Importers that have materially breached foreign exchange laws - perhaps incurring fi nes from SAFE or having been investigated for obtaining foreign currency by false representation - are classified as ‘Grade C’ importers. Importers that have not always fully complied with foreign exchange laws - for example, by failing to report their payments for imported goods to SAFE - are classifi ed as ‘Grade B’ importers. Finally, all other importers are automatically classifi ed as ‘Grade A’ companies.

For foreign suppliers, it is worth noting the administrative requirements that SAFE applies to foreign exchange payments by each of these three categories:
Grade C importers and those that are not registered in the Name List have to register with SAFE before making any payment outside China. Only on sight of the registration form issued by SAFE and various other documents required by law will banks allow the Chinese importers to make payments to foreign suppliers. In addition, there are various restrictions on foreign exchange payments by Grade C importers: for example, they are not entitled to make advance payments or to pay the purchase price by way of letter of credit.

Grade B importers are required to report to SAFE after any outward payment. In addition, they cannot open usance letters of credit (i.e. allowing a stipulated period before payment is due) with a payment period exceeding 90 days. If the amount of a single advance payment exceeds US$ 500,000 (or its equivalent), an advance payment confi rmation must be provided by the foreign party’s bank.

Grade A importers are regulated in a more relaxed way. They are not subject to any prior registration or subsequent reporting requirements.

There are various requirements in addition to the above basic rules. For example, any importer – including those classifi ed as Grade A - must report payments to SAFE if the value of the goods and the amount paid by the Chinese importer differ by more than US$ 10,000 (or its equivalent) for a single contract.

Although the onus is on the Chinese importer to comply with foreign exchange laws, foreign suppliers should take into account the risks associated with the Chinese foreign exchange control regime, as it can have a major impact on the supplier’s ability to collect payment. Whenever possible, suppliers should try to deal only with Grade A importers.

4: Comply with Chinese competition law

Irrespective of the governing law chosen by the parties to the sales contract, any agreement relating to supplies to China is subject to China’s competition laws: mainly covering anti-monopoly, anti-unfair competition, anti-dumping and countervailing (antisubsidy) regulations. As in most other jurisdictions, competitors are prohibited from entering into agreements to fix prices, restrict production and sales volumes, divide markets, restrict the purchase or development of new technology, or boycott suppliers. In vertical relationships between suppliers and buyers, the parties are prohibited from agreeing on fixed re-sale or minimum re-sale prices.

In foreign trade activities, companies must not engage in unfair competition practices, such as misleading advertising, acting in collusion when bidding, practicing commercial bribery or predatory pricing. Moreover, the governmental authorities may take antidumping or countervailing measures to protect domestic industries.

5: Secure your payment

Chinese companies import large volumes of goods from suppliers around the world and there is no reason to worry about the risk of non-payment simply because the goods are supplied to China. Even so, as a general principle in any supply relationship it is advisable to verify the creditworthiness of your Chinese buyer before entering into a supply agreement. If in any doubt, a supplier should seek to obtain some form of security: the most commonly used security instruments in China include the following.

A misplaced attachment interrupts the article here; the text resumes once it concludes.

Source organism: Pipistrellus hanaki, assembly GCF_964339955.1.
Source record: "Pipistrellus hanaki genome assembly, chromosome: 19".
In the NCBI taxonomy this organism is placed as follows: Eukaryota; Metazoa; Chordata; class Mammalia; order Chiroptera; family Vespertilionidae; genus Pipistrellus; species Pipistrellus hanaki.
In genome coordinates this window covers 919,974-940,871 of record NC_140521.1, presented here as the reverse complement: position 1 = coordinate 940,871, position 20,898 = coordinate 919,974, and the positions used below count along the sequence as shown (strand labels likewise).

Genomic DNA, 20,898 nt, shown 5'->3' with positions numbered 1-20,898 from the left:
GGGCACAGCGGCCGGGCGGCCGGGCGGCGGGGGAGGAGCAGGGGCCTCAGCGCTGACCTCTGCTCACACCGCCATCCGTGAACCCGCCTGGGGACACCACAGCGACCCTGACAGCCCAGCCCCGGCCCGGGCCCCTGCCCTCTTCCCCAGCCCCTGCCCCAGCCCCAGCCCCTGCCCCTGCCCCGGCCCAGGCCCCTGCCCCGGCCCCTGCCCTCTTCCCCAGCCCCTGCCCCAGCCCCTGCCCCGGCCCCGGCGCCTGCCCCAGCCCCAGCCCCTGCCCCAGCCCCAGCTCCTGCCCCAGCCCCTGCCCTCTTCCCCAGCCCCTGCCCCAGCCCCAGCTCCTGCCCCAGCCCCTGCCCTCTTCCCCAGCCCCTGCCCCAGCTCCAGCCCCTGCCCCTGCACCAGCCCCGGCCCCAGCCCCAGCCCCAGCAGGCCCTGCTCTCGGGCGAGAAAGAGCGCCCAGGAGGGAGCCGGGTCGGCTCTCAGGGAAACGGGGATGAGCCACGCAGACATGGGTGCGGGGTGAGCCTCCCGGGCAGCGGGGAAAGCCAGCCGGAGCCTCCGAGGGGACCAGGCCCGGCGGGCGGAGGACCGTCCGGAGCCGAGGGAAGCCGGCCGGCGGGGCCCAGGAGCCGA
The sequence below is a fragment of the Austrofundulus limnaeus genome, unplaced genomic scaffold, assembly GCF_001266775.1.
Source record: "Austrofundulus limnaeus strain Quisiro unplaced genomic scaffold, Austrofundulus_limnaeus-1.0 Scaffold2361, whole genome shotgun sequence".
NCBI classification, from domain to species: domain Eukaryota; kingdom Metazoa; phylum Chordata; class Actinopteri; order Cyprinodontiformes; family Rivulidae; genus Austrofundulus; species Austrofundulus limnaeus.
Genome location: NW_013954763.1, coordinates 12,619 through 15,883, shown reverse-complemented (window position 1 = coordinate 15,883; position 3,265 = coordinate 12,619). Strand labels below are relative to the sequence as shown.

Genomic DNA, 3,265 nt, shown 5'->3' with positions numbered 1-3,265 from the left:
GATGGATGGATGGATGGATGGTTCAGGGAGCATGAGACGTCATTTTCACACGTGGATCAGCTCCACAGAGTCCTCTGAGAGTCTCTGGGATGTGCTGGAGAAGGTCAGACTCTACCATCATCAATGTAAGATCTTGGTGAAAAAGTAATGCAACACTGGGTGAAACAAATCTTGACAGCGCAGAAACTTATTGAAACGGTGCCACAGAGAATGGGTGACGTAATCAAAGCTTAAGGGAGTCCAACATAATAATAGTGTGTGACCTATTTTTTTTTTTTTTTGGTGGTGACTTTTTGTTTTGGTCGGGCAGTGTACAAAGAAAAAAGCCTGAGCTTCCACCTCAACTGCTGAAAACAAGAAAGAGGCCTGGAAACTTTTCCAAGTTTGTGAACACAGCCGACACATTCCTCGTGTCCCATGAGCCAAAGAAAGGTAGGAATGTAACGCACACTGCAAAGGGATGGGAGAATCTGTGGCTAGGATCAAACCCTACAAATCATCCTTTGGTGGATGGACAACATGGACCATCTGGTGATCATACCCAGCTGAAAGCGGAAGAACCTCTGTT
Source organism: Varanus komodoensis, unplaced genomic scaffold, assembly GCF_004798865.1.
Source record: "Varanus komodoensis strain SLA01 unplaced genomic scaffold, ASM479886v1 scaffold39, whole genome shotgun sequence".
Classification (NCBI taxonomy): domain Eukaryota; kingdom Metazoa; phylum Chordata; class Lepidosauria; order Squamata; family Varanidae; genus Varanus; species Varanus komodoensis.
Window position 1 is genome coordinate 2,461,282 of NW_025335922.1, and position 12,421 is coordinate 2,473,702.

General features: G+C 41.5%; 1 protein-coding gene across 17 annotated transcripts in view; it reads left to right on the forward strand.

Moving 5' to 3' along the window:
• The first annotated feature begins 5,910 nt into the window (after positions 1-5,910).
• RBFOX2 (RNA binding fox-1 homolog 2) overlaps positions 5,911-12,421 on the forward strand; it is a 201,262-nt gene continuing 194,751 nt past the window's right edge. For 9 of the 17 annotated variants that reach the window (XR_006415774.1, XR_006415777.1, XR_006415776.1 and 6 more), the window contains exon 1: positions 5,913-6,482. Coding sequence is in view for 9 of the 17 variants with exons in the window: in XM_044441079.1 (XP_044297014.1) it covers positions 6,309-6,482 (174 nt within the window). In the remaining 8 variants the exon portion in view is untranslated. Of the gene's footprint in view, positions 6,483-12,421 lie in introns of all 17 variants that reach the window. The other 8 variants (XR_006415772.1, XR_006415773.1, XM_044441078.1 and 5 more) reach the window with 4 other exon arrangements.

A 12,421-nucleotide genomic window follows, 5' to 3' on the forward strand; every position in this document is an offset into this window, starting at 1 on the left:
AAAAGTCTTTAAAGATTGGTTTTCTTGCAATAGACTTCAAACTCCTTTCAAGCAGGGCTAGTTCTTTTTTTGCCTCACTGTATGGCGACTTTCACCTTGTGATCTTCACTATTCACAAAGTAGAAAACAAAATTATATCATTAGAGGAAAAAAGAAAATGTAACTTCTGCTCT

Guarantees are available under Chinese law and are commonly used. The legal characteristics of guarantees are similar to those existing in other jurisdictions. In any event, a guarantee agreement must be concluded in writing.

Mortgages may be appropriate to secure large payment claims by mortgaging immovable property in favour of the supplier. Mortgages to real estate are subject to mandatory registration. Mortgages over certain other types of property, such as manufacturing equipment and vehicles, are effective from signing. However, these mortgages must be registered with the competent registration authority to ensure that the mortgagee’s claims take priority over those of any bona fi de third parties. Pledges are typically easier to agree in relation to supply agreements as they require less due diligence and are less regulated than mortgages.

Chattel and rights, such as cheques, transferable shares, bonds, and portions of intellectual property rights, can be pledged to a supplier to secure payment claims. Pledges have a disadvantage under Chinese law, in that possession of the pledged movable property must generally be transferred to the pledgee: which is not normally workable in supply relationships.

In respect of enforcement of a mortgage or a pledge, where the Chinese party fails to perform its obligation, the foreign supplier will be entitled to a priority right in receiving payment only by converting the property into value or in receiving proceeds from the auction or sale of the secured property. The law forbids the parties from agreeing to a mortgagee or a pledgee keeping the property.

It should be noted that the granting of a security to a foreign supplier by a domestic partner will constitute a ‘foreign security’ under the foreign exchange control regime and may be subject to registration with and approval by SAFE on a case by case basis. An exception to the approval requirement may exist where the security is within the pre-approved foreign security quota of the domestic security provider or where a mortgage or pledge is created for the mortgager’s or pledger’s own debt. If these requirements are not complied with, the security provider may not be permitted to make a foreign exchange payment outside China when the supplier attempts to enforce the security. When creating a security, the supplier should therefore request evidence that the relevant SAFE approval and/or registration procedure has/have been completed.